Compared to other anchor bolt types, these can be installed very quickly.

Toggle Wing

When working with a hollow wall (such as drywall), a toggle wing is your best option.

In essence, this kind of anchor bolt consists of a long corkscrewed bolt onto which a hinged wing mechanism is attached. While combined, both are inserted through a pre-bored hole, where the wings will expand after passing through the hole.

They don’t hold a ton of weight when used on drywall, however.

Double Expansion Shield

Double Expansion Shield As its name suggests, this type of sheath-based anchor bolt uses two parallel expansion points within a regular shielded anchor point.

These are ideal for use in bricks because they double the amount of contact between the sheath and the material, reducing the amount of pressure at each point and thus preventing the brick from cracking.


Wedge Anchor Wedge anchors also see a fair bit of use in the field today.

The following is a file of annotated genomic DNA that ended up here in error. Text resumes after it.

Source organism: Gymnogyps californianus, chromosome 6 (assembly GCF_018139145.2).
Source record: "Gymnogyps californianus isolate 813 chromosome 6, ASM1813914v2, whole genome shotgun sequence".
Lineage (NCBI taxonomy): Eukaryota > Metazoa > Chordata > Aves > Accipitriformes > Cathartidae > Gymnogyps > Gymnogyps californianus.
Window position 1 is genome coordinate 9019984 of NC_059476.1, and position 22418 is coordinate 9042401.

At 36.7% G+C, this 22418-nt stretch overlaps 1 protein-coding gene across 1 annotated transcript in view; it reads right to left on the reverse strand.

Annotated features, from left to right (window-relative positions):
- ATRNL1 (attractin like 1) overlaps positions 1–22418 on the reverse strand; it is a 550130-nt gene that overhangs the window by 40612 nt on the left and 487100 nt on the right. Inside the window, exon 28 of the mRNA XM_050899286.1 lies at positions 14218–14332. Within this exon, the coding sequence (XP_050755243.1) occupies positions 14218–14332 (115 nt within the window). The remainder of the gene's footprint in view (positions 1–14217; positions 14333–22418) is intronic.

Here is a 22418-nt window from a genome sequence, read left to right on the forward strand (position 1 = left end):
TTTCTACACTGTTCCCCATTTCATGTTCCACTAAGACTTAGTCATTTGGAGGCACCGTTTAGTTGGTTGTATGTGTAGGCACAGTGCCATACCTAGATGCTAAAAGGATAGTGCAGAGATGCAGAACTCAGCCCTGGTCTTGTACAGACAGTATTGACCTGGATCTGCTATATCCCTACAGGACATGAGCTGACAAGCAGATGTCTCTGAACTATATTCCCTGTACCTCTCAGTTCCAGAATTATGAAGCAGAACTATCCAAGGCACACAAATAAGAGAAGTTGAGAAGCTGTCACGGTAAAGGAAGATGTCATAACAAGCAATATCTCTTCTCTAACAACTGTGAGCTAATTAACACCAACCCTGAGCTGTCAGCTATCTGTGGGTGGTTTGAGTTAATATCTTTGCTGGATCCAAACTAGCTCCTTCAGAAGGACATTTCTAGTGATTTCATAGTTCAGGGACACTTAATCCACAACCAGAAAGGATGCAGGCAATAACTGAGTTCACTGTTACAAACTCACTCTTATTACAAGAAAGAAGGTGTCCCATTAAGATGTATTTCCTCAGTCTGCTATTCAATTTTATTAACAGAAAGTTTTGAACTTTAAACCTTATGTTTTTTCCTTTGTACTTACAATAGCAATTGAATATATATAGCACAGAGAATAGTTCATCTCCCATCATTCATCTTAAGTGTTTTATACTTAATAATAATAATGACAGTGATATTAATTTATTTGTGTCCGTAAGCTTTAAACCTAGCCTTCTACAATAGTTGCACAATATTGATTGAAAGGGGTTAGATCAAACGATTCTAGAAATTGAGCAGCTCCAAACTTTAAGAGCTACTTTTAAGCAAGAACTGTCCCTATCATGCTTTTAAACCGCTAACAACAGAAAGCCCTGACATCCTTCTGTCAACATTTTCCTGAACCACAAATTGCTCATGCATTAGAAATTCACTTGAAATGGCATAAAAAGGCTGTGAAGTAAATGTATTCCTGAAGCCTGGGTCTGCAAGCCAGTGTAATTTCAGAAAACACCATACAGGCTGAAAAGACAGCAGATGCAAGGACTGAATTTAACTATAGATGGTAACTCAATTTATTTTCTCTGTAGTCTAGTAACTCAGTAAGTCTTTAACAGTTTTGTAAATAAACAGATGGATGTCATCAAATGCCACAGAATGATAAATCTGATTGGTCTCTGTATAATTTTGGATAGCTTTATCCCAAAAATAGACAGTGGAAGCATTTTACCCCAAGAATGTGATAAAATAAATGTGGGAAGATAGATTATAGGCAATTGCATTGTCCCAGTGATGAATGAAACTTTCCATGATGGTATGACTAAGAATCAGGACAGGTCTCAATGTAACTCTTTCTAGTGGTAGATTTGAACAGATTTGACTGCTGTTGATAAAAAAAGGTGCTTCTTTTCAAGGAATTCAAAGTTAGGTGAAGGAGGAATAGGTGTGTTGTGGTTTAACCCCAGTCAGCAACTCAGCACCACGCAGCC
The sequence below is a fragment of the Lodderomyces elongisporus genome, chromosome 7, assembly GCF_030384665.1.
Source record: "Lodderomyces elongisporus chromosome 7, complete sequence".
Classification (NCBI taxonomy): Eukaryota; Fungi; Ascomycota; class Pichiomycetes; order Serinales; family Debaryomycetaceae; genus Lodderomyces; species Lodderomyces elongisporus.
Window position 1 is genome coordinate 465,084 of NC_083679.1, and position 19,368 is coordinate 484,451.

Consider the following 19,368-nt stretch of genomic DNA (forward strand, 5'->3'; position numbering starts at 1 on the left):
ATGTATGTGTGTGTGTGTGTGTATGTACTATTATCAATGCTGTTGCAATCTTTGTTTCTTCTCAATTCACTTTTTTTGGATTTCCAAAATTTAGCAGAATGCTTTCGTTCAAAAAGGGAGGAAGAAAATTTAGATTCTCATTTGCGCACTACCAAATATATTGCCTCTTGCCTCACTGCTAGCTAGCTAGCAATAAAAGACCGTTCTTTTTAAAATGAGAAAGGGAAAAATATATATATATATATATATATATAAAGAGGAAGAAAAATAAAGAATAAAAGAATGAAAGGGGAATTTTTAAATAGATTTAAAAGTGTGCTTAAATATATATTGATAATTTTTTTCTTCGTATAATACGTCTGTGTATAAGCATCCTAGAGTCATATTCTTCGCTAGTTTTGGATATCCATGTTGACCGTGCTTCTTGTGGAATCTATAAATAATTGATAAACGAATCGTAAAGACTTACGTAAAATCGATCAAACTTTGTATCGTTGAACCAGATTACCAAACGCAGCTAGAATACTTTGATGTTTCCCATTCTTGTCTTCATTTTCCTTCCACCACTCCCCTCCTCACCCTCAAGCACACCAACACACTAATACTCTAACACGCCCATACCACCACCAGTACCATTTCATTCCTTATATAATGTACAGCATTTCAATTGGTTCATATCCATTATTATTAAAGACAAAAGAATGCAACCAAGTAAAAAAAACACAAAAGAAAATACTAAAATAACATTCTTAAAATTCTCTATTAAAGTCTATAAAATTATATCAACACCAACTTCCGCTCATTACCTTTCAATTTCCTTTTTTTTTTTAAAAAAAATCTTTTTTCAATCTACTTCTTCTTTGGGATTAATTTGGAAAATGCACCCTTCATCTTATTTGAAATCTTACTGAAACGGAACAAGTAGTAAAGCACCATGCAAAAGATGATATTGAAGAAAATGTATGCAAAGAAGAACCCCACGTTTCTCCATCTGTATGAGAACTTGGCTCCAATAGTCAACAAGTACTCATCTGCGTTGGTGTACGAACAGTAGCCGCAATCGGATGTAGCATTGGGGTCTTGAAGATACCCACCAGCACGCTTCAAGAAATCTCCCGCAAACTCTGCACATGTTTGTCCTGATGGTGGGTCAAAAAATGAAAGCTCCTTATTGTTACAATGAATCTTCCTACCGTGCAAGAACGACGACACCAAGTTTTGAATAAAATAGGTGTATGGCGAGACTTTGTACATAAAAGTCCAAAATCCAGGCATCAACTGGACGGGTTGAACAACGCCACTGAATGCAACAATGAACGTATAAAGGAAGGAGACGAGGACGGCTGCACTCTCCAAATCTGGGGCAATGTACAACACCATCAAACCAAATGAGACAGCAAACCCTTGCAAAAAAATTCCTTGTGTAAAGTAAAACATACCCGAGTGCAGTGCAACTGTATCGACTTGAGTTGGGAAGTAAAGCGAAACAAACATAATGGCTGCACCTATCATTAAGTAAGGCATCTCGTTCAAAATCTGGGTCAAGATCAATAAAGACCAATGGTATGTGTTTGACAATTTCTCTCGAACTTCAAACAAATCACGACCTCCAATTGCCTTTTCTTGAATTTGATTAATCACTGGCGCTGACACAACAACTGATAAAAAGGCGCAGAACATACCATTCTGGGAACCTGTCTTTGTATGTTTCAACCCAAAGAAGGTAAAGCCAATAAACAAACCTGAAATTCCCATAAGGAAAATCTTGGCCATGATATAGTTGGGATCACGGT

They consist of a specialized bolt that features a moving wedge device at its base. As a result, these bolts tighten upward towards the fastening nut as the nut is being fastened downward toward the surface level.

They can cause the whole apparatus to pull away from concrete if they are over-tightened, though, so care must always be used when installing a wedge anchor bolt.


As you can see, there is a number of anchor bolt options to choose from at your local hardware store.

All of these anchor bolts are not precisely alike, though. So, it’s important for you to take note of which types you’ll be able to fully utilize in your upcoming project. Don’t hesitate to test each type out in your home workshop, either.

That way, you can feel more confident using every anchor bolt type in this list when the time comes.